Nov 30, 2010
Nov 22, 2010
Nov 18, 2010
Thanksgiving was always a special day in our family when I was growing up. I have nothing but sweet memories of all the preparations and of a feast day that was beyond comparison. Mom would get up very early in the morning and start the preparations for our holiday meal. We always woke up to that familiar smell of roasting turkey that we couldn’t wait to taste. There were four of us girls (along with our three brothers) and each of us were assigned jobs to do. Counting out-of-town relatives and friends we would invite, we always had at least 25 people for dinner. That meant setting up extra tables and chairs in the living room to extend our dining room table.
We never complained about the extra work, but instead took great pride in being part of it all. As we worked, the atmosphere was charged with excitement. It seems like every year we tried to make it even more special than the last. Everyone dressed in their Sunday best, and so all of us girls would put on one of Grandma’s starched and pressed homemade aprons. Some of the jobs we girls had from the time we were very young were stuffing celery sticks with cream cheese, filling our mom's pretty cut glass dishes with olives and pickles, ironing tablecloths and cloth napkins, and setting the table with the beautiful china from the hutch. We always made place cards and spent a lot of time trying to figure out who should sit where. As guests arrived, we would offer appetizers, such as cheese and crackers and our stuffed celery sticks.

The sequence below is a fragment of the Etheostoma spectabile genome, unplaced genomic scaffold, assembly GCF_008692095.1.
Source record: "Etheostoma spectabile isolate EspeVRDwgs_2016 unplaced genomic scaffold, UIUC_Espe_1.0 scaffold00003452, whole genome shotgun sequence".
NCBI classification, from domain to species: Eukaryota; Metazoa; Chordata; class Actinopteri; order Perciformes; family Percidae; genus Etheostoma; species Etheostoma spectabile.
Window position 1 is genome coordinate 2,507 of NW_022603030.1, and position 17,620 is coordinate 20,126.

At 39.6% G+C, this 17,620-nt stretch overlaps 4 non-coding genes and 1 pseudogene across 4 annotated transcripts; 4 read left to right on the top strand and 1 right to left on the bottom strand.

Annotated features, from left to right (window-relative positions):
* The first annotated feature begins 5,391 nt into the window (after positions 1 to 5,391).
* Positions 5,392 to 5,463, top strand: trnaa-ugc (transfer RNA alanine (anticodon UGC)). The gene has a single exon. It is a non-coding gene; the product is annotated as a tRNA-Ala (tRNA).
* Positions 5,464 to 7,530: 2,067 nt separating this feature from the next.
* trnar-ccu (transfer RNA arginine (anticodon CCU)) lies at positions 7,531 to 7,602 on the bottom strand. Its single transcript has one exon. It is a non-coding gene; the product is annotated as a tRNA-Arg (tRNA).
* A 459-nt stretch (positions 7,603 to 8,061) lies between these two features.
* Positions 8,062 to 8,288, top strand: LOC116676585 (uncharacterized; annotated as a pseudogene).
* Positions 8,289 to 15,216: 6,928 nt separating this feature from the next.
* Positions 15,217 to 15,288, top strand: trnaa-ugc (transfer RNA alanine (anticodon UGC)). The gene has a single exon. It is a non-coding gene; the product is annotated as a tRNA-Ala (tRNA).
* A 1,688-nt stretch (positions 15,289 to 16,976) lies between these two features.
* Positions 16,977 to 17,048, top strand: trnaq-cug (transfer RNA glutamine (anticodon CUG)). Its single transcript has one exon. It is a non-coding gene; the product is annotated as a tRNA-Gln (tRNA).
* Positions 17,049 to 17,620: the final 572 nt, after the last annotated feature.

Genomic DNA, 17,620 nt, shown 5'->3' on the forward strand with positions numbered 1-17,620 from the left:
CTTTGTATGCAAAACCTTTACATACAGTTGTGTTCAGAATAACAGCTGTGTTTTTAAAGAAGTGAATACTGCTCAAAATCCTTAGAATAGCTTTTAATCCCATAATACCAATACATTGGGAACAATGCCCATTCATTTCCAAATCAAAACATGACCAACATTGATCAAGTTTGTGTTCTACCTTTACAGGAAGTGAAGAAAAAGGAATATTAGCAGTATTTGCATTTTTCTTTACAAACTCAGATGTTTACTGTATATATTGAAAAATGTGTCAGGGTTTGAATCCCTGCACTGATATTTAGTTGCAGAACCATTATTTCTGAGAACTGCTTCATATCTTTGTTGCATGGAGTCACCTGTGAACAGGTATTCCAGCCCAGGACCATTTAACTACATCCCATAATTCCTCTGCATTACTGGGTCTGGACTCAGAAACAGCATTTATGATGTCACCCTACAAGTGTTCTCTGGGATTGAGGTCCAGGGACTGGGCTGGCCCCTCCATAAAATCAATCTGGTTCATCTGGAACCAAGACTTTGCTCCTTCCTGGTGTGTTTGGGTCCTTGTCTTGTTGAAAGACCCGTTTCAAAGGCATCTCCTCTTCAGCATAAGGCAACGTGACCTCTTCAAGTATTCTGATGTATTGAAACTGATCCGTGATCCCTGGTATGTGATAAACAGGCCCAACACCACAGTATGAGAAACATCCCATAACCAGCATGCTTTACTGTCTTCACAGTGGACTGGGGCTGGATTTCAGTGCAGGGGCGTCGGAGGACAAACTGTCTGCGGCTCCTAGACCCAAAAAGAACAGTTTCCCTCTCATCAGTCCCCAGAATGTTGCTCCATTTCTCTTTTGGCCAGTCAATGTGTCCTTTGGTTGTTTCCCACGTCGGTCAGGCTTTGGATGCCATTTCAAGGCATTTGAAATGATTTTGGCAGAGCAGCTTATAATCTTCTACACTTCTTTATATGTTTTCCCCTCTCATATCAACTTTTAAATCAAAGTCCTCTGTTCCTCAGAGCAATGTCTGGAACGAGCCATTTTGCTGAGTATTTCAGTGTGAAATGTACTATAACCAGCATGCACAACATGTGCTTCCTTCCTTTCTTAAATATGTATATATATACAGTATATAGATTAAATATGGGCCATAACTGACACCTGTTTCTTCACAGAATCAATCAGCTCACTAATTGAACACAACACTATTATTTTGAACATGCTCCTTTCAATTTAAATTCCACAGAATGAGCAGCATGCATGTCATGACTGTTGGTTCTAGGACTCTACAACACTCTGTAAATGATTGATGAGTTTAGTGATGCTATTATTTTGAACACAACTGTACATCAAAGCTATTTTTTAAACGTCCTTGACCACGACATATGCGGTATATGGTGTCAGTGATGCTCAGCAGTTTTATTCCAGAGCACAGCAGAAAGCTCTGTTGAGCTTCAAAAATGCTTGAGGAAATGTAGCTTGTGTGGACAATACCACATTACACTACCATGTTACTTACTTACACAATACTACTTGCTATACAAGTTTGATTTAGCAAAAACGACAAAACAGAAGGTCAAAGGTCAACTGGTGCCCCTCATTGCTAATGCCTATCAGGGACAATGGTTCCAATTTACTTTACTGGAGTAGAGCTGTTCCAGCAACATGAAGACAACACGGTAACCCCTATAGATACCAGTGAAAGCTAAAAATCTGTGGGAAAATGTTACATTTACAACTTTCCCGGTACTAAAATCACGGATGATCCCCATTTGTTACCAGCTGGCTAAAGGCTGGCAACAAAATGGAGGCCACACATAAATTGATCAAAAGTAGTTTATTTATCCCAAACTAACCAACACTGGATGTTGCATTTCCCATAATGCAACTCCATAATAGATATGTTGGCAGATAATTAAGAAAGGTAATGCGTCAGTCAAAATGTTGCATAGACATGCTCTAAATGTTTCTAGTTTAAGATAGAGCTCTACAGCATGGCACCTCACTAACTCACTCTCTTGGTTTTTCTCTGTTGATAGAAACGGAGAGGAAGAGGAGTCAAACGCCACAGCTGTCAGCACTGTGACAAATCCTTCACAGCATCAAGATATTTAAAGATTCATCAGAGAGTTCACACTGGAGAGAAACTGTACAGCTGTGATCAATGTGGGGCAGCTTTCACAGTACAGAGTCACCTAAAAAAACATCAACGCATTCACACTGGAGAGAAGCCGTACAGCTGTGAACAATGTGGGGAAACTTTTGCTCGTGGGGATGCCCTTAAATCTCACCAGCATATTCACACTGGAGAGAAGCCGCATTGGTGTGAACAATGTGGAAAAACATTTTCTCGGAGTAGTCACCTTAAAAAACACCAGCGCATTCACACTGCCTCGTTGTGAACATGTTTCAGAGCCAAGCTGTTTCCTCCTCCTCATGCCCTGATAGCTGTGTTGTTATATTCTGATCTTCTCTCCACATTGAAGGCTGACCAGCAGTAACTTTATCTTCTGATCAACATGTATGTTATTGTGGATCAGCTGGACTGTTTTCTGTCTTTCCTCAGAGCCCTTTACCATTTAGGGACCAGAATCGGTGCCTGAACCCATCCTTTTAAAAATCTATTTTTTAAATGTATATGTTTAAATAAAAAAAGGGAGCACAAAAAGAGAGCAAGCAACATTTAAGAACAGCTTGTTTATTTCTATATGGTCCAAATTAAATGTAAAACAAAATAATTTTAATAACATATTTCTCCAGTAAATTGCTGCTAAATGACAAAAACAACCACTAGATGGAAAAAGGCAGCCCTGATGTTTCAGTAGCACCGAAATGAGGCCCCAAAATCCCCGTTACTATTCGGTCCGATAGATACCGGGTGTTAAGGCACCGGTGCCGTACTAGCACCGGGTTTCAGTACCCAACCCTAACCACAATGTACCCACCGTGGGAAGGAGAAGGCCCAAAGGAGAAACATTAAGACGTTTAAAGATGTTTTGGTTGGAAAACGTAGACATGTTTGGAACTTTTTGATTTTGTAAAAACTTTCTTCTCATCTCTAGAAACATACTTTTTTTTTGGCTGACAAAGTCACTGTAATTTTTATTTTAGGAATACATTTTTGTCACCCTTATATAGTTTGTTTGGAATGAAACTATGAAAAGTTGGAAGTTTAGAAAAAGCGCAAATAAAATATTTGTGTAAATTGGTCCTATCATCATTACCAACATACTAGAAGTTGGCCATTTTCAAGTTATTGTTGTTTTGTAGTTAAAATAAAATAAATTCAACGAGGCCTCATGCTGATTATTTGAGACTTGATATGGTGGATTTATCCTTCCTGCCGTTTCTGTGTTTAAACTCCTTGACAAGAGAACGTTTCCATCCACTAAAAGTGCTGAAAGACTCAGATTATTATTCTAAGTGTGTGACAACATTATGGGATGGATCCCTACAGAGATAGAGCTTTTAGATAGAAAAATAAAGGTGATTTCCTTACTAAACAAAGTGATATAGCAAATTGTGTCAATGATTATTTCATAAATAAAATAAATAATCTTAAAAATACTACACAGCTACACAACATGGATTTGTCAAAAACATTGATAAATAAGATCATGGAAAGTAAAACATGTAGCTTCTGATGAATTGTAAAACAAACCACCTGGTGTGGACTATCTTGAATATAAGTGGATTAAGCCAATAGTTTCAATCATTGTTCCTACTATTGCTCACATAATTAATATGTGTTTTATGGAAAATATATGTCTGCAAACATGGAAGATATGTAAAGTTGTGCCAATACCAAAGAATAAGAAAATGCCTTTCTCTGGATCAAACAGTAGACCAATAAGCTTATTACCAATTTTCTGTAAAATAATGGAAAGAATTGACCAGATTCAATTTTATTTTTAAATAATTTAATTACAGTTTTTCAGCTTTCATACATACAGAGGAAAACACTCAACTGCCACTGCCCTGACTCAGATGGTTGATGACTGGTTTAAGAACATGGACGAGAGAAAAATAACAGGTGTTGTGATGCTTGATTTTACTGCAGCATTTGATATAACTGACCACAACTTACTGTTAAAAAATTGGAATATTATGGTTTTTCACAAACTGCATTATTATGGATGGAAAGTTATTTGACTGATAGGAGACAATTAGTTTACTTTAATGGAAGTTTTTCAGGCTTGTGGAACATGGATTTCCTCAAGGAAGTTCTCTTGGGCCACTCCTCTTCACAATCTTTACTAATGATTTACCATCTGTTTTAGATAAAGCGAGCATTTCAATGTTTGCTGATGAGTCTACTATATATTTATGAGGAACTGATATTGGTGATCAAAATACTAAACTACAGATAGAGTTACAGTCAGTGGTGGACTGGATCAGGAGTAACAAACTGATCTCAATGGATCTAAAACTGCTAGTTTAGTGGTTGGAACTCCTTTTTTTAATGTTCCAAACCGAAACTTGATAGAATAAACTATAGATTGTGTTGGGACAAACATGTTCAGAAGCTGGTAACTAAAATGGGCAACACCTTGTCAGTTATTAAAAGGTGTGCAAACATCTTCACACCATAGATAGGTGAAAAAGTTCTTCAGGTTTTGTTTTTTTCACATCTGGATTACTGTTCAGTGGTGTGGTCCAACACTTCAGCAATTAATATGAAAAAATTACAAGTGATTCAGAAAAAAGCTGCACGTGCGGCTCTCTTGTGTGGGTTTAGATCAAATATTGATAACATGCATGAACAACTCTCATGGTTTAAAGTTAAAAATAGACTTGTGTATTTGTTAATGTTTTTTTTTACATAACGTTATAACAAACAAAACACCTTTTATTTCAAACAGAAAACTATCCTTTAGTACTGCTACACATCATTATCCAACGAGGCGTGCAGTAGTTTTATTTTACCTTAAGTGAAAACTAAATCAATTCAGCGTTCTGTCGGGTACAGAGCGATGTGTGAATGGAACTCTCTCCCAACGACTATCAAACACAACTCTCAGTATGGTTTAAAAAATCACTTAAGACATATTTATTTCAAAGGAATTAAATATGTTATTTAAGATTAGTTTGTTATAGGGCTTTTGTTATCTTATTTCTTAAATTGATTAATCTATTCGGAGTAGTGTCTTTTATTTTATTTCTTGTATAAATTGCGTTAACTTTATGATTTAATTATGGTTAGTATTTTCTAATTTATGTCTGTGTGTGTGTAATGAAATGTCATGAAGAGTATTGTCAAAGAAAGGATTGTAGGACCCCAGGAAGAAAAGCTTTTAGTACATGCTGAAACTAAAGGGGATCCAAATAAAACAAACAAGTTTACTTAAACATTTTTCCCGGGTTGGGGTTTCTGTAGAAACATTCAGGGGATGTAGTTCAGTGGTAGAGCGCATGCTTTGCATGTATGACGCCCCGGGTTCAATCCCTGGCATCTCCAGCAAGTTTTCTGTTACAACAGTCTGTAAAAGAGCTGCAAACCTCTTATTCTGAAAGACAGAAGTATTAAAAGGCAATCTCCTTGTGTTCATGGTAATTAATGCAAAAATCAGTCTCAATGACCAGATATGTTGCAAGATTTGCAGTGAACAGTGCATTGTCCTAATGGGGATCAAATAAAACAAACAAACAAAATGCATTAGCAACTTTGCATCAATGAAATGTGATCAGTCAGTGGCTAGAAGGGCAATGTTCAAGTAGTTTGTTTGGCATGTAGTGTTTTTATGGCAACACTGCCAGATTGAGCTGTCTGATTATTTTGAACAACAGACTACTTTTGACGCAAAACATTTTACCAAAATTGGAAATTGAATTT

My dad always insisted on a crackling fire to add to the festive atmosphere, even though by the time everyone got there, it would get way too warm in the rooms! But he loved the tradition. It puts a smile on my face to remember how happy it made him. My dad loved nothing more than having his large family gather together for holidays.
For many years, even after we all grew up and moved away from home, we came back for Thanksgiving. Each year the numbers grew as we found a place at the table for our own children as well. Mom loved doing this holiday more than any other. She was just like a mother hen gathering her chicks together.
Eventually we just became too large of an extended family to all gather in one home, so we had to start dividing up. Mine became one of the "host" homes...and a baton was passed. I kept many of the same traditions we had when I was growing up, and added a few of my own. As everyone gathered around the table, we would either have an appropriate Thanksgiving reading, some singing, or go around the table with each one telling something they were thankful for.
One year I made a small twig tree which I had in the middle of the kitchen table. Around it were construction paper leaves in fall colors with strings attached. As each guest arrived, they wrote something they were thankful for on the leaf and hung it on the tree. It made a nice centerpiece. To this day I love setting a beautiful table and making guests feel pampered. I’m sure it all stems back to my great memories of the way our family celebrated the holiday. I still like the simple appetizers, and usually have a few on the kitchen counter to hold folks over till everyone arrives and dinner is served.